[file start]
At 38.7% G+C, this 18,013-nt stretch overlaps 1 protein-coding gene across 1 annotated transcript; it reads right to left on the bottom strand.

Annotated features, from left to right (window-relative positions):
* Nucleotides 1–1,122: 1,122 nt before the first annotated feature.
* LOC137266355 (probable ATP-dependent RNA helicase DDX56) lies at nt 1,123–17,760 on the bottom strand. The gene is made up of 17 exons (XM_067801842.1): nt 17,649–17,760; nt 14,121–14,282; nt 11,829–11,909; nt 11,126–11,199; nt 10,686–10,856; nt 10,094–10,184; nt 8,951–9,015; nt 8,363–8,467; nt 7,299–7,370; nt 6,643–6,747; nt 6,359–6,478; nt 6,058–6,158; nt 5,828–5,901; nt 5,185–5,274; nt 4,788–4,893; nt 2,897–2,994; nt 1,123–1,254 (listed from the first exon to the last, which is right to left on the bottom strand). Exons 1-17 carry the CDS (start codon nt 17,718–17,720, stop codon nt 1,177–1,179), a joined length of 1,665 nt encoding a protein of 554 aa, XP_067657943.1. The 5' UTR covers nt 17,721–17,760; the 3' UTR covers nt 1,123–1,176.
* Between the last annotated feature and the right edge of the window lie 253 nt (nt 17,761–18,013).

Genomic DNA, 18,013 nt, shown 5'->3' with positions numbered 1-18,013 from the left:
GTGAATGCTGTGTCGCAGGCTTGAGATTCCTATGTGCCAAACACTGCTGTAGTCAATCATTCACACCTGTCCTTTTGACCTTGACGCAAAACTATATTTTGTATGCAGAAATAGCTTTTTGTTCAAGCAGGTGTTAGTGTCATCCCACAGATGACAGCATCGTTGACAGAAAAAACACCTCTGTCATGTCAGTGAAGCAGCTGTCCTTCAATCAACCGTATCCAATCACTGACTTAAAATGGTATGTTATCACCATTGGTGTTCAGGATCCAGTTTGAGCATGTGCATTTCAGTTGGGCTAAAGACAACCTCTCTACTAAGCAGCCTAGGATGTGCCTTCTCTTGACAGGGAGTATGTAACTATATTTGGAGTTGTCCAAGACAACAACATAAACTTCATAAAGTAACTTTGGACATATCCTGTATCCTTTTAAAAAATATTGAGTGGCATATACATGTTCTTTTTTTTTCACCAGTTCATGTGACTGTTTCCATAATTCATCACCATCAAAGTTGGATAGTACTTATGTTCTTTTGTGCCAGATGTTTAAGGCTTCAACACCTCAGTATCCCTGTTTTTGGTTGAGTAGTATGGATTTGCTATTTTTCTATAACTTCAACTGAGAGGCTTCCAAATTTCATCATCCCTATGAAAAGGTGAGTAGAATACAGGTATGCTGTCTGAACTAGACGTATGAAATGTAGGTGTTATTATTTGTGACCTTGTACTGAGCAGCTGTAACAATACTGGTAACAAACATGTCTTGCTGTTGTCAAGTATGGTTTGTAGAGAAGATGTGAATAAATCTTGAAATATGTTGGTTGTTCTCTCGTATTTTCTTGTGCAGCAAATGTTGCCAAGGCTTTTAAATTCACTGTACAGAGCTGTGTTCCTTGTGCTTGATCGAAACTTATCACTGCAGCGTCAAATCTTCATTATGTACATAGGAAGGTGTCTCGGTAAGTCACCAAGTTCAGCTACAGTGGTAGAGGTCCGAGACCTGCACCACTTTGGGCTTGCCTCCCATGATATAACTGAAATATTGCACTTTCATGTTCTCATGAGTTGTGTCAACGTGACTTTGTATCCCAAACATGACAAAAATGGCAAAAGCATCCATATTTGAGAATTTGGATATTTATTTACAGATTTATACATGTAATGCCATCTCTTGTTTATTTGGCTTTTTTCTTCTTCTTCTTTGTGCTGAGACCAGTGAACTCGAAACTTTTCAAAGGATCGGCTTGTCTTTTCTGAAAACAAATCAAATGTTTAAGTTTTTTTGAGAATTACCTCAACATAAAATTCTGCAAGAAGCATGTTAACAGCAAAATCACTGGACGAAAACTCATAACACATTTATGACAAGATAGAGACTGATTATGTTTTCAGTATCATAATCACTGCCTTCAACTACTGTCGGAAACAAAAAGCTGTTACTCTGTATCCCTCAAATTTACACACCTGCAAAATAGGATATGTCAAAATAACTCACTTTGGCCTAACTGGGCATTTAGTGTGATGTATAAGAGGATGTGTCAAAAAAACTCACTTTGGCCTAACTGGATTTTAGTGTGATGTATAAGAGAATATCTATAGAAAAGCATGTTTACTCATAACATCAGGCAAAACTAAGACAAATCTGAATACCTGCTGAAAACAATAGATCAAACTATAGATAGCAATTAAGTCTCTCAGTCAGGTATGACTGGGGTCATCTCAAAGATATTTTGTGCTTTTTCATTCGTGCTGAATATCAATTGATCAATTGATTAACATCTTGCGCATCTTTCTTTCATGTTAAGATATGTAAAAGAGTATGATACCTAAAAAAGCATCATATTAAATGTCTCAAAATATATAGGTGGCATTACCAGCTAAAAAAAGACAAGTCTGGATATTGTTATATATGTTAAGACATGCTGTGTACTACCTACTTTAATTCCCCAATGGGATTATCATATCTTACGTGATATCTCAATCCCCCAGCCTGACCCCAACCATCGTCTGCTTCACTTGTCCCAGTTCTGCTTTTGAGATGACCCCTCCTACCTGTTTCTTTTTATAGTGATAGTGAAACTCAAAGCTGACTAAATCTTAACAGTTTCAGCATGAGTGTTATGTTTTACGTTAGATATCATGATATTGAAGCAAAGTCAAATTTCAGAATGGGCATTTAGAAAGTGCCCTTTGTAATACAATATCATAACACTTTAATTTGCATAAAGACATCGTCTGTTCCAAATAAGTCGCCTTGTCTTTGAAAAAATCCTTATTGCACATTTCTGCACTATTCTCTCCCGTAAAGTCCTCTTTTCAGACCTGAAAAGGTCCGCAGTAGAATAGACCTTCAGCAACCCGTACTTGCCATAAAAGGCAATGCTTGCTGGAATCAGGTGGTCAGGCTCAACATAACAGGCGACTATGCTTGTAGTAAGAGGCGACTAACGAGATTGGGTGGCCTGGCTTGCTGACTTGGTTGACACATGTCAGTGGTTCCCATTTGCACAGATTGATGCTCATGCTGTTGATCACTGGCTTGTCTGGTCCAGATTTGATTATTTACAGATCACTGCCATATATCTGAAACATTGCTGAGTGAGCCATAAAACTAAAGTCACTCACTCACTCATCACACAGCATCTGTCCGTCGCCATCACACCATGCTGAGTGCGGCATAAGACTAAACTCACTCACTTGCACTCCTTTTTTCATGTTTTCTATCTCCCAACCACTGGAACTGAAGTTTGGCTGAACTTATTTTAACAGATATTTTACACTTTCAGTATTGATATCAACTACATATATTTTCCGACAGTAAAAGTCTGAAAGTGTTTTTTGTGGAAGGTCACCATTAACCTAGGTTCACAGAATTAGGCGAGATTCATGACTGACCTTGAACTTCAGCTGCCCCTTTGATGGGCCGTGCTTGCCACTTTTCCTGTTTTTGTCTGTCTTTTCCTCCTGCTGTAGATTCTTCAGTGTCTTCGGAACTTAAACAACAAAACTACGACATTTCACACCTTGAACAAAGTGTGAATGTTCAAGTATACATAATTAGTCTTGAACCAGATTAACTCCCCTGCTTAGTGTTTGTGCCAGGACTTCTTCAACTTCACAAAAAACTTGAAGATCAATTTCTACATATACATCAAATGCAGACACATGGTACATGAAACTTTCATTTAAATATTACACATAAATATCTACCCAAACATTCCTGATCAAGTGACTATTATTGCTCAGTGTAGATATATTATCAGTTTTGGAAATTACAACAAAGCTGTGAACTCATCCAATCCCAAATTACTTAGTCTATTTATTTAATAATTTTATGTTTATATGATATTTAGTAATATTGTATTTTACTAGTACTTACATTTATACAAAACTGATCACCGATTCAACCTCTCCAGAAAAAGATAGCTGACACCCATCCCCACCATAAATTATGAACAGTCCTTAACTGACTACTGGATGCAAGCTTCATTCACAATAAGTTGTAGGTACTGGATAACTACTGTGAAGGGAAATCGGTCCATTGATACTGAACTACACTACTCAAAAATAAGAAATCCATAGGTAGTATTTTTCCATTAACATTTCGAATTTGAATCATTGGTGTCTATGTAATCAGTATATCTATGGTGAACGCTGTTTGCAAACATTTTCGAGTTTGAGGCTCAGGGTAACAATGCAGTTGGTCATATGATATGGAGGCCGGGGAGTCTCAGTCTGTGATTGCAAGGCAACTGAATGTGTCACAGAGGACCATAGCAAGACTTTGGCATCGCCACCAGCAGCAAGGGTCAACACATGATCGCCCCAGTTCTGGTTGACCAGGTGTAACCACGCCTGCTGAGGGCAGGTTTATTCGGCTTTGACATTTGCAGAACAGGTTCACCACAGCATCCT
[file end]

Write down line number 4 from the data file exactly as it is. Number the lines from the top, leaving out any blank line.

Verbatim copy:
* LOC137266355 (probable ATP-dependent RNA helicase DDX56) lies at nt 1,123–17,760 on the bottom strand. The gene is made up of 17 exons (XM_067801842.1): nt 17,649–17,760; nt 14,121–14,282; nt 11,829–11,909; nt 11,126–11,199; nt 10,686–10,856; nt 10,094–10,184; nt 8,951–9,015; nt 8,363–8,467; nt 7,299–7,370; nt 6,643–6,747; nt 6,359–6,478; nt 6,058–6,158; nt 5,828–5,901; nt 5,185–5,274; nt 4,788–4,893; nt 2,897–2,994; nt 1,123–1,254 (listed from the first exon to the last, which is right to left on the bottom strand). Exons 1-17 carry the CDS (start codon nt 17,718–17,720, stop codon nt 1,177–1,179), a joined length of 1,665 nt encoding a protein of 554 aa, XP_067657943.1. The 5' UTR covers nt 17,721–17,760; the 3' UTR covers nt 1,123–1,176.